Everyman Theatre

315 West Fayette Street,
Baltimore, MD 21201

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Town Theatre, Baltimore, MD.

Viewing: Photo | Street View

Originally built in 1911 in the Beaux-Arts style, the Empire Theatre was just around the corner from the Hippodrome Theatre, and has one of the more interesting histories of downtown Baltimore theatres.

After trying and failing at burlesque and vaudeville, the 2,200-seat Empire Theatre (later Palace Theatre) switched to movies, then later switched back to burlesque, ultimately closing in 1937 when it was gutted and served as a garage for ten years. In 1946 it was rebuilt with an unusual Art Moderne style motif (designed by architects John Zink and Lucius White). The new incarnation seated 1,550, and opened again as a movie house, converting to Cinerama in 1953.

The Town Theatre ultimately closed in 1990, and for a time its future looked bleak, as the city’s new downtown revitalization plan called for the demolition of many older buildings located in the west downtown district.

However, the venue was saved when the Everyman Theatre troupe, a successful regional theatre, bought the building for $1, with an eye to making it their new home. In 2010 fundraising began to do a complete remodeling. The interior was in bad shape, and the building was gutted to construct a black box theatre within the shell, also providing appropriate rehearsal space. The facade was fully restored. It reopened the Fall of 2012.

Contributed by Thomas Paul, David A. Litterer

Recent comments (view all 21 comments)

bruceanthony
bruceanthony on July 29, 2008 at 12:20 pm

To bad more thought is not being done on what could be done with this theatre. Every time they have taken a movie palace and turned it into a small Black Box theatre it looks horrible. The theatre should be made to be more flexible larger seating for some shows and smaller seating for others. What a waste of money to turn it into just another Black Box theatre.brucec

Coate
Coate on May 18, 2009 at 3:59 pm

Baltimore’s Cinerama exhibition history posted here.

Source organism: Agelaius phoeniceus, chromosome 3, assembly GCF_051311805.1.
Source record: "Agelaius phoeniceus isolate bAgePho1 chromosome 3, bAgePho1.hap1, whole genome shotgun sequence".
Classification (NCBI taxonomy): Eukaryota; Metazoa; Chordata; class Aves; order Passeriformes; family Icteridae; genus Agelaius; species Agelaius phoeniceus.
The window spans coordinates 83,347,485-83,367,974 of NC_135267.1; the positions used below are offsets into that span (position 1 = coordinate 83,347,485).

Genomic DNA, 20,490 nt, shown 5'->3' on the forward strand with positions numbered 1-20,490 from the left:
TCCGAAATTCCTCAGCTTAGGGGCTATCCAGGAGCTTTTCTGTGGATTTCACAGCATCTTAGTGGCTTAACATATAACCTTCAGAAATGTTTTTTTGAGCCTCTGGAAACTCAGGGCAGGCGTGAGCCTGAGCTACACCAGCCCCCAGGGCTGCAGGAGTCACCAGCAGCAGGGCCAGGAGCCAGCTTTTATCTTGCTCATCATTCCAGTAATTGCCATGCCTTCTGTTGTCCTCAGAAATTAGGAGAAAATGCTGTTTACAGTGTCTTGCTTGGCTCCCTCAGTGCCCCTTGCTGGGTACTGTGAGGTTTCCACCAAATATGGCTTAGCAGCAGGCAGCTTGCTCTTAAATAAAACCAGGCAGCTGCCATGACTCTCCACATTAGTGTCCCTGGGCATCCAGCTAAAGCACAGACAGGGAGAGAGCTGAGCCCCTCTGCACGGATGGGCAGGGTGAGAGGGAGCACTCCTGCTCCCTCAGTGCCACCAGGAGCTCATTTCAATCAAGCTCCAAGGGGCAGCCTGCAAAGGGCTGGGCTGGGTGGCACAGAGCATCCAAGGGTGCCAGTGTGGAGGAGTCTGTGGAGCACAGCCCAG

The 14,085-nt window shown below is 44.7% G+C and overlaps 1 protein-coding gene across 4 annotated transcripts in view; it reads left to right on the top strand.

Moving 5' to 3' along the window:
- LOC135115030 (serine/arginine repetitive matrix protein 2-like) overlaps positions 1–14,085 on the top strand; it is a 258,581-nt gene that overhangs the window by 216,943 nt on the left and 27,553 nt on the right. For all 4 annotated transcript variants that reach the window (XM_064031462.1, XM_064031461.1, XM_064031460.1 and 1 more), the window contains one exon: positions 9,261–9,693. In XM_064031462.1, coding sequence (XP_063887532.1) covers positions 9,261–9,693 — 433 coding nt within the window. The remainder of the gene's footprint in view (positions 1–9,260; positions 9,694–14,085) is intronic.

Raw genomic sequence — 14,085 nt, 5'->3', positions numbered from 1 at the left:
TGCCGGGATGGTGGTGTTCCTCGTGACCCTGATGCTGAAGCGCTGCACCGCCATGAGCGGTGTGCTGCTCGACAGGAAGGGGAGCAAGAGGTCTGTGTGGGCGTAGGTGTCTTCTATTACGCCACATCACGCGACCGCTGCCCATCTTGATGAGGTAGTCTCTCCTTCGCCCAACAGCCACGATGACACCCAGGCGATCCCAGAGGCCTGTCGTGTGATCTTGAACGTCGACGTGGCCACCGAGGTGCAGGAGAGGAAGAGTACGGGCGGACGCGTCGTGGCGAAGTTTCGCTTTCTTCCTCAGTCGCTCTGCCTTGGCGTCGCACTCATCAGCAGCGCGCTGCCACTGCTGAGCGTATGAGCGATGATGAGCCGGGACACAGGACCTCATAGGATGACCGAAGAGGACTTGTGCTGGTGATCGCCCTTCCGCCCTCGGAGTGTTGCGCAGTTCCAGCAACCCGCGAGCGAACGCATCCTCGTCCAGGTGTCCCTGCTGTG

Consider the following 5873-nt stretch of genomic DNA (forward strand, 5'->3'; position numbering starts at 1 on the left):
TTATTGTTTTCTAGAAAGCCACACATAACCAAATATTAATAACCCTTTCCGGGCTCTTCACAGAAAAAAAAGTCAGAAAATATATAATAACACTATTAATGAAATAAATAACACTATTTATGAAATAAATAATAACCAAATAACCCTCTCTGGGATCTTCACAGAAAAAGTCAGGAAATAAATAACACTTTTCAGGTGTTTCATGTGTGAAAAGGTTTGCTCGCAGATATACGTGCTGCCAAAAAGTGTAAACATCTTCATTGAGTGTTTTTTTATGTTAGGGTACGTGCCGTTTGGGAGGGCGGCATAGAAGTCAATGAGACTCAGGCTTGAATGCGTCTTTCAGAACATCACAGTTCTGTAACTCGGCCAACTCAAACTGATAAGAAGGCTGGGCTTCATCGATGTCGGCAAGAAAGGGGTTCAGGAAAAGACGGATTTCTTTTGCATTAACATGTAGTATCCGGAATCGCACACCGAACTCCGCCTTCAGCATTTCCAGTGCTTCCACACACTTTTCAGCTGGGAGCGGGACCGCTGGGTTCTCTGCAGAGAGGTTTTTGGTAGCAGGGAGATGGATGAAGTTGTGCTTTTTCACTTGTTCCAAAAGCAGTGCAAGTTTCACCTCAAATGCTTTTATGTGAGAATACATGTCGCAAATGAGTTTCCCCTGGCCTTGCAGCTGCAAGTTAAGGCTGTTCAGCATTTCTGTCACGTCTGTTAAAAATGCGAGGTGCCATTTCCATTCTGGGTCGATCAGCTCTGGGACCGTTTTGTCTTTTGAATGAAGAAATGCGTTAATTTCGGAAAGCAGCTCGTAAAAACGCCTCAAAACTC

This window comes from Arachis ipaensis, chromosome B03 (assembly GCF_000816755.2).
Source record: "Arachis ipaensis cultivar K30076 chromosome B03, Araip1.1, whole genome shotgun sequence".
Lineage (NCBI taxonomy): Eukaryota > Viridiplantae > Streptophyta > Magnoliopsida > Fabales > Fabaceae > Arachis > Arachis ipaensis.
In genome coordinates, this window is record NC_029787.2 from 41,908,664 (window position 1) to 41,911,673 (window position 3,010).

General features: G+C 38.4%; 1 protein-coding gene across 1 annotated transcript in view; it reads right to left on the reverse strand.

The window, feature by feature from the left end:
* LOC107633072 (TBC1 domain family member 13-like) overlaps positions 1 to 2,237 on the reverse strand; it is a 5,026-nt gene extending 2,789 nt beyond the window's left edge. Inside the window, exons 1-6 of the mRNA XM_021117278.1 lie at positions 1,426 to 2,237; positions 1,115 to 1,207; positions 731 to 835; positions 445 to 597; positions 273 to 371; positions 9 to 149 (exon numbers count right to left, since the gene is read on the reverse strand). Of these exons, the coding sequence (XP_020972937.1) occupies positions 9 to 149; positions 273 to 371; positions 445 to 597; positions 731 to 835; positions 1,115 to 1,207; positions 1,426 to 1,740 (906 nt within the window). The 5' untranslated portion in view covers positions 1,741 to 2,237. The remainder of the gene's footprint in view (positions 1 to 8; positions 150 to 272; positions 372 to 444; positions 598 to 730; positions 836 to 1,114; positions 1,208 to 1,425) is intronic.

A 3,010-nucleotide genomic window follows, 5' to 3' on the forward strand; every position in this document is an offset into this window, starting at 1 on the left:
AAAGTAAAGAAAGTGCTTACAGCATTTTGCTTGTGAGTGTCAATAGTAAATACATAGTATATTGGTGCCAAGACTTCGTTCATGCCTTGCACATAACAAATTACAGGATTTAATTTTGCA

randytheicon
randytheicon on December 12, 2009 at 10:39 am

The Town is being converted into the new home for Everyman Theatre, with opening scheduled for 2011. This is great news!

Several weeks ago I got a very brief look at the lobby and auditorium. As you’d expect, the place is a mess. The ground-floor projection booth was open – two lamphouses still stood there, 19 years after the last picture was shown.

kencmcintyre
kencmcintyre on January 30, 2010 at 6:58 pm

There is a photo of the Town in this June 1952 issue of Boxoffice magazine:
http://tinyurl.com/yafzbvr

Dramatrauma
Dramatrauma on April 9, 2010 at 4:08 pm

The Everyman Theater has up[dates regarding the renovations
http://www.everymantheatre.org/newtheater.html

Thnaks for the ‘86 photo ken, but I really have to wonder how they defined “newly renovated”.

I thought I knew most of Esther’s films but dont recall
“Skirts Ahoy”. LOL With a title like that Id hunt it down to watch with or without Esther.

randytheicon
randytheicon on May 1, 2010 at 6:11 pm

“She’s Gotta Have It” and “Daughter of Dracula.”

Oh, those funky J-F double-bills!!

dick
dick on January 6, 2011 at 7:51 pm

To the person who wrote in 2004 about Cinerama doing badly in Baltimore. Baltimore got on the bandwagon too late. 4 years too late. By the time it got to Baltimore it had already been ion D>C> & Philly many years before. We had a similiar experience here in the Boston area because it took a few years for Providence(50 miles) and Hartford(100 miles) to get Cinerama(3 strip). It did well in both venues but not as long as Boston. We then got Cinerama(70mm) in Worcester(45miles) and in Lawrence(35 miles). Did not do well. Boston did very well because it was in the big city, larger theatre and opened here 1st. Boston was the 5th Cinerama theatre(3 strip). Lasted from 1953 until the early seventies.

Joe Vogel
Joe Vogel on May 15, 2012 at 5:33 pm

The 1952 photo of the Town Theatre in Boxoffice can now be seen at this link.

The web site of the Everyman Theatre is now saying that their new venue will be opened in the fall of this year. The picture of the restored facade on this page shows the name Everyman on the vertical sign, so apparently none of the house’s historic names will be brought back.

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